COLONEL BACKHOUSE: The whole thing which is important is where it came from. If it came from Glücks file then it went to Glücks but if it is something which Mrs Kramer turned up - which I think it is - it may or may not have any value. I am suggesting it is a letter which Mrs Kramer produced after this case started.
THE JUDGE ADVOCATE: Who got the letter?
COLONEL BACKHOUSE: I say Mrs Kramer produced a letter which was supposed to be a copy of the letter which Kramer is supposed to have sent in March. That is one thing. An original letter which came from Glücks's file is a totally different think because that was a genuine letter sent. The letter, of which I have been supplied a copy, is undoubtedly the one which Mrs Kramer produced and not the one which came from Glücks's file. If that is the one which my friend says he has seen an original of I shall want a very much better assurance and in fact I would like him to do as he says to go into the witness box and be cross examined on it.
MAJOR WINWOOD: All I can say is that I saw a photostat copy of that letter. It is not signed, it is initialled "Hauptsturmführer Commandant J.K.". I have no idea where it came from. If the letter came from Mrs Kramer and was in the hands of the prosecution I should very much have liked earlier in this case to have seen it.
THE PRESIDENT: What I am not clear about is: where did you see this photostat?
MAJOR WINWOOD: I saw the photostat copy in the file of the American Section of the British War Crimes Commission in their office at Nuremburg. They have a file which is headed: "Belsen", and it had very little in it except this photostat copy plus the translation by Major Godden. It may have come from Mrs Kramer; I do not know at all.
COLONEL BACKHOUSE: I know exactly where it came from, that is why I want the assurance of seeing the original letter.
THE JUDGE ADVOCATE: The point of importance surely is not that Kramer may have written a letter; it seems to me that the question is: did he write a letter and if so did he send it to someone in authority above him with a view to having the situation remedied?
MAJOR WINWOOD: He did. Can I put this to Kramer and ask him if that is the letter which he wrote, or the substance of the letter which he wrote to Glücks or not?
THE JUDGE ADVOCATE: If the witness is prepared to say: "I now look at this document and, refreshing my memory from it, I am prepared to swear I wrote such a letter" that would be admissible and it would be for the prosecution to cross examine him afterwards if they do not agree with it. That seems to me to be the only way.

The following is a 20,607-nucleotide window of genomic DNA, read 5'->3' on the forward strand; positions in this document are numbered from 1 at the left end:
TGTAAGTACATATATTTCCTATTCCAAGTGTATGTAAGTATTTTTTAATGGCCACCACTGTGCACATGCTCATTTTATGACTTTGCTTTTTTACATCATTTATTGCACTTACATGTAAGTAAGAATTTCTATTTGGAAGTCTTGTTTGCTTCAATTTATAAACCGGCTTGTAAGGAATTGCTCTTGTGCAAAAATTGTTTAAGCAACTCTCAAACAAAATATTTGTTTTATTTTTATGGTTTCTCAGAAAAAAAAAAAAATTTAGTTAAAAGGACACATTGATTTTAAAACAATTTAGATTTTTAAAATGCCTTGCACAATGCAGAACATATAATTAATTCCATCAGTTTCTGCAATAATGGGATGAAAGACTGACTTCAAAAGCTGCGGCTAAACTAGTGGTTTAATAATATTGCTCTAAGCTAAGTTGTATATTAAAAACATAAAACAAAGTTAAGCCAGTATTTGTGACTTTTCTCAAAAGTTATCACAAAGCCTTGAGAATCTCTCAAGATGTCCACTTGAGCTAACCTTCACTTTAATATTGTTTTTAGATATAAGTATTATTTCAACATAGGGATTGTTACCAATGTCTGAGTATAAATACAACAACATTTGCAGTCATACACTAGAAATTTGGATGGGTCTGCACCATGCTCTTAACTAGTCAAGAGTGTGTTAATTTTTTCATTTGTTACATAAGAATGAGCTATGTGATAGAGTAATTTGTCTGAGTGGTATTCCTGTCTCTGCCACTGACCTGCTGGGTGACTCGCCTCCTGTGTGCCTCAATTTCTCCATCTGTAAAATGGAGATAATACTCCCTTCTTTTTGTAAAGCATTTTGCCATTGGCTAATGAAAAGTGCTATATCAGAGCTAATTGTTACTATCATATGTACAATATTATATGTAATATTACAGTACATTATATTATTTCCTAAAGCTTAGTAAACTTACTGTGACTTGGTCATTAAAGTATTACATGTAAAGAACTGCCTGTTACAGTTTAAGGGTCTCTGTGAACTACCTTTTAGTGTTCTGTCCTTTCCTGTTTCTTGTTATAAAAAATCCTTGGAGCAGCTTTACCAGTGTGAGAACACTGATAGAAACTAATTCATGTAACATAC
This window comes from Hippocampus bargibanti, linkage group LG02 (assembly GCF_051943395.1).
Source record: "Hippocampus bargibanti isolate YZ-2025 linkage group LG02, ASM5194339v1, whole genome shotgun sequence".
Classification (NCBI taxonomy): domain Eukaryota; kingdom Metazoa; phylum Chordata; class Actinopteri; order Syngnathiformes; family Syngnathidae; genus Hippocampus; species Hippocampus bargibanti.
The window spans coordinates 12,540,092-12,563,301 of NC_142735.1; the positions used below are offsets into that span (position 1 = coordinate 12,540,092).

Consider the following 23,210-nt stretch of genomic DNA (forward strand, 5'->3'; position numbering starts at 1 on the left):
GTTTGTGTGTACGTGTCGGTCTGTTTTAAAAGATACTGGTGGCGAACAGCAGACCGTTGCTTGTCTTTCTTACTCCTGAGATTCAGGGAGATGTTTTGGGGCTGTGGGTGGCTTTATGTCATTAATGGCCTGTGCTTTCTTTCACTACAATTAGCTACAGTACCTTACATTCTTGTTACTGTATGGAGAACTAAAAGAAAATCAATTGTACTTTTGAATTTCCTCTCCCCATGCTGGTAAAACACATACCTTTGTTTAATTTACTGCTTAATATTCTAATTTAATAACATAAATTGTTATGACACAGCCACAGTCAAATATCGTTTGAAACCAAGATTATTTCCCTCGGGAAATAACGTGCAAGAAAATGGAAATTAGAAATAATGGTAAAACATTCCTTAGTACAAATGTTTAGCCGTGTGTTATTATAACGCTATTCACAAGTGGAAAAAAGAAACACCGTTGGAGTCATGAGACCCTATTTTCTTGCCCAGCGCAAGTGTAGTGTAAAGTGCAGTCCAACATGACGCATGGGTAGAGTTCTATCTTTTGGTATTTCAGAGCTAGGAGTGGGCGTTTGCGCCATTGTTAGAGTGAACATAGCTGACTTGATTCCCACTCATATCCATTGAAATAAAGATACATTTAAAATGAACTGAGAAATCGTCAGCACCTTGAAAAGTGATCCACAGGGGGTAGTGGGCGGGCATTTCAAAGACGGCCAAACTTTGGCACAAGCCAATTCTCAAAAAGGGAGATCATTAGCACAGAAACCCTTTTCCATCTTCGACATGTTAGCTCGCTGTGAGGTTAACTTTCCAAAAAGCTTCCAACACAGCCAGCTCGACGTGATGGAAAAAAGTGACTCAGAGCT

COLONEL BACKHOUSE: I have no objection to that. The only thing I would like is for Major Winwood to withdraw what he said, that he had seen a photostat copy of the original, because I know all about that letter. He has certainly not seen a photostat copy of the original; what he has seen is a photostat copy of what is supposed to be a copy and that is a very different thing from a photostat copy of the original.
MAJOR WINWOOD: The photostat copy was, as far as I could make out, a photostat copy of a top copy of the letter and not a carbon copy, but I am not so very sure about it.
THE JUDGE ADVOCATE: You never saw any document at all signed in the full name of Kramer?
MAJOR WINWOOD: That is correct. It may be that he just initialled the copy; I do not know.
THE JUDGE ADVOCATE: I think, Sir, he is entitled to put the document to his own witness and see what he says and then the Prosecutor can cross examine him on it.
THE PRESIDENT: Very well.
MAJOR WINWOOD: (To the witness) Will you read that letter carefully and see if it is the letter which you wrote to Gruppenführer Glücks?
(The witness reads a portion of the letter).
THE JUDGE ADVOCATE: Do not you think the witness will be able to remember whether he wrote it by this time without reading it right through?
MAJOR WINWOOD: Yes. (To the witness) Is that the letter? - Yes.
Did you send a copy of that letter to Gruppenführer Glücks in Berlin? - Yes, the original.
Was the letter posted? - It was not sent by post but by private courier so that Glücks received it on the next day.
Towards the end of March did you receive another visit from higher authority? - Yes, from Obergruppenführer Pohl.
Do you know why Obergruppenführer Pohl came down to Belsen to see you? - To inspect the camp.